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I'm not sure mine qualifies, since there's some difference in what people mean by custom. And like Kenn2018, mine isn't really bespoke to me since it was bought second hand, but I have a DJ Morgan tenor that sounds much better than what I paid for it. And going by his prices, much better than it probably originally cost. Unfortunately, I don't know what it's made of besides the top, which seems to be spruce. I would describe the sound has very clear, bright but not harsh. I don't think he takes commissions though.

One thing to consider: people automatically assume a custom will/should sound better than something off the shelf because it's costly and unique. And for many other goods, this is true: custom tailored suits will fit better and are usually much better than anything off the rack.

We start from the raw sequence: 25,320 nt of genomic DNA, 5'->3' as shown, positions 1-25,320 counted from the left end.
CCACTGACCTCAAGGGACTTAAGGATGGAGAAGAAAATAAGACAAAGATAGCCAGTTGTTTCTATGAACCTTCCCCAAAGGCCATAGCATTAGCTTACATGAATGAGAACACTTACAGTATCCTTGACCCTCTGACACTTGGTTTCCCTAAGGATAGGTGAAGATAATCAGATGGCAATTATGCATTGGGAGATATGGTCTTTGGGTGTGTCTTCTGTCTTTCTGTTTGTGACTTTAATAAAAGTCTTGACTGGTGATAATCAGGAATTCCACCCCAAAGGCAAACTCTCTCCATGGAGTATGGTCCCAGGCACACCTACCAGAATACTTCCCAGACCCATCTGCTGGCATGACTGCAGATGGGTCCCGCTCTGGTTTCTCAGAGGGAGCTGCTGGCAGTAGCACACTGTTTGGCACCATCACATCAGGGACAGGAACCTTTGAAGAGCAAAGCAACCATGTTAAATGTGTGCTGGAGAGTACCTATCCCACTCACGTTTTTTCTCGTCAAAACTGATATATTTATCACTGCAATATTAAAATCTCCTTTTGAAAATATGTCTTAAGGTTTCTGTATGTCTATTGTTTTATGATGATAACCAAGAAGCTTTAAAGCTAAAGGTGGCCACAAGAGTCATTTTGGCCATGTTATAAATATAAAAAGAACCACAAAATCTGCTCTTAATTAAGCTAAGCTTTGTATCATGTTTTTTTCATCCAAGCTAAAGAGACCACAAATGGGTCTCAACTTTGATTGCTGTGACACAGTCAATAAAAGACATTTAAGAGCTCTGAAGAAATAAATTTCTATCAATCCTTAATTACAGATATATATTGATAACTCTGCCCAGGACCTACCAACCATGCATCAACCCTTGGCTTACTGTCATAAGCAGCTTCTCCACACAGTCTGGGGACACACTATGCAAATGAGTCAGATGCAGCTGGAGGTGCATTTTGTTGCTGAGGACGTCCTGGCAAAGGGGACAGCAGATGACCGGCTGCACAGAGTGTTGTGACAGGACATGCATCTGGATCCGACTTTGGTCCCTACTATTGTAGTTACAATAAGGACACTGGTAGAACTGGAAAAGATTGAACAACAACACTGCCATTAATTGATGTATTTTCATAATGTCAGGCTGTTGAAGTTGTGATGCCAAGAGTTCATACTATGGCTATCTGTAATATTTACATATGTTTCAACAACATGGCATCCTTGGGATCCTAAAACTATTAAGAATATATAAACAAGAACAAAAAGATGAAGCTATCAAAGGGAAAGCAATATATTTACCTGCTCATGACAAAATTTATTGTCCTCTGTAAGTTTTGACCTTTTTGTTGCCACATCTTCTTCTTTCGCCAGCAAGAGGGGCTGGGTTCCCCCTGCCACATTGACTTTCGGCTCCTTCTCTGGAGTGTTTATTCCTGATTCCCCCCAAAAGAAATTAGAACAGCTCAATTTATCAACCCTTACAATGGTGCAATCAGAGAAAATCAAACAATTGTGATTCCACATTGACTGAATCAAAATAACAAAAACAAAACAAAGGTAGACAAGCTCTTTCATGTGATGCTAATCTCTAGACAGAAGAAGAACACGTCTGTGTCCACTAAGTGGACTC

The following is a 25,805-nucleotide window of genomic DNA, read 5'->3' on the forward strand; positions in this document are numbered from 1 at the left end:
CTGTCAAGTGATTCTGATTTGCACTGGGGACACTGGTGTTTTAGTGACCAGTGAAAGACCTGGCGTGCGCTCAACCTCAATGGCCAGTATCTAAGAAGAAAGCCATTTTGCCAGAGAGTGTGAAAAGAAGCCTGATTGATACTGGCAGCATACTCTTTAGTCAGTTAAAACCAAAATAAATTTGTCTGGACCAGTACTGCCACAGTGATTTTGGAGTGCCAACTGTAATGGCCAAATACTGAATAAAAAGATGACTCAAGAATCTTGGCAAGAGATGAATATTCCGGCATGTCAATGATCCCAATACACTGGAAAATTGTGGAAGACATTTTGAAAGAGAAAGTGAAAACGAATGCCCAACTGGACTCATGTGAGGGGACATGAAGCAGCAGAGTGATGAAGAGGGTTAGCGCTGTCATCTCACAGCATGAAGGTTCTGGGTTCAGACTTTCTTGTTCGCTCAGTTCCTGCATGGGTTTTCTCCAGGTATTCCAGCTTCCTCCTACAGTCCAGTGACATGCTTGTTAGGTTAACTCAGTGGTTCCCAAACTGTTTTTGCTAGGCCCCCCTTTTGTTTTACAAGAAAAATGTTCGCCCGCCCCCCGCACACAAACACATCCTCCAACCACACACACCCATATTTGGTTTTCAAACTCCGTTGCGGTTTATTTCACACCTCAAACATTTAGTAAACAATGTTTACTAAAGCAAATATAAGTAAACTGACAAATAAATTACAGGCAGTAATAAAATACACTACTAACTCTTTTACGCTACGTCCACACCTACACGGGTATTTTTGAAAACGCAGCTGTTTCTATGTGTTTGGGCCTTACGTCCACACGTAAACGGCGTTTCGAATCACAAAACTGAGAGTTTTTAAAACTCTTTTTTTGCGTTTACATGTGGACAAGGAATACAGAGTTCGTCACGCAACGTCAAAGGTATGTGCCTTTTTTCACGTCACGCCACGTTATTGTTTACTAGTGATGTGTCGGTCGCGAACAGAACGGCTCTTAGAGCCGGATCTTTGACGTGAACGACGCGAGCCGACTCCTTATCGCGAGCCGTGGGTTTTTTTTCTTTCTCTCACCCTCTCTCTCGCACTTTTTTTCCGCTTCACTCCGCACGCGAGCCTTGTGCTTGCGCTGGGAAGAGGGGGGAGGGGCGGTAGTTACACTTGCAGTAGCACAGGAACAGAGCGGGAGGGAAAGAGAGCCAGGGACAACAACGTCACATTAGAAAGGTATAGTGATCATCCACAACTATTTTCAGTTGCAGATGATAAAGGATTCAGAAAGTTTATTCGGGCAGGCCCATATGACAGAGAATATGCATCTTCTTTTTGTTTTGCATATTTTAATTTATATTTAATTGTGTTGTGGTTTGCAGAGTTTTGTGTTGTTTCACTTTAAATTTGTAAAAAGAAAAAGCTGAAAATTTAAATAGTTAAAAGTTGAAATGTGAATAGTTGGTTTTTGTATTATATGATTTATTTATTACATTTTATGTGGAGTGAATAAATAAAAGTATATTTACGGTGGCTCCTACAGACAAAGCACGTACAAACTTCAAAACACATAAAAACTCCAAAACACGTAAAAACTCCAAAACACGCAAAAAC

But in the case of bespoke suits, the customer is generally not giving much in the way of input since the customization is primarily a matter of fit. The customer is measured, and the tailor's expertise takes care of the rest.

In the case of custom instruments, it's not always the case that the customer knows enough about the instrument's construction to give preferences that will make the instrument sound good or better than what the luthier could produce given free reign. I think this is why you sometimes hear about someone being disappointed with their commissioned uke. And why many luthiers limit their offerings to wood selection and aesthetic appointments.

I'm not saying customs can't or don't sound better than off the shelf ukes. Some do. But I don't think it's always a foregone conclusion.
 

Patrick Madsen

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George E. Thomas Contra baritone; next tomy Chennell archtop baritone
 

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StevieBGoode

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I recently bought a Mike Pereira custom tenor direct from Mike. It is Sitka spruce over Higuerilla and I love it. It is definitely my favorite custom as it is my only custom.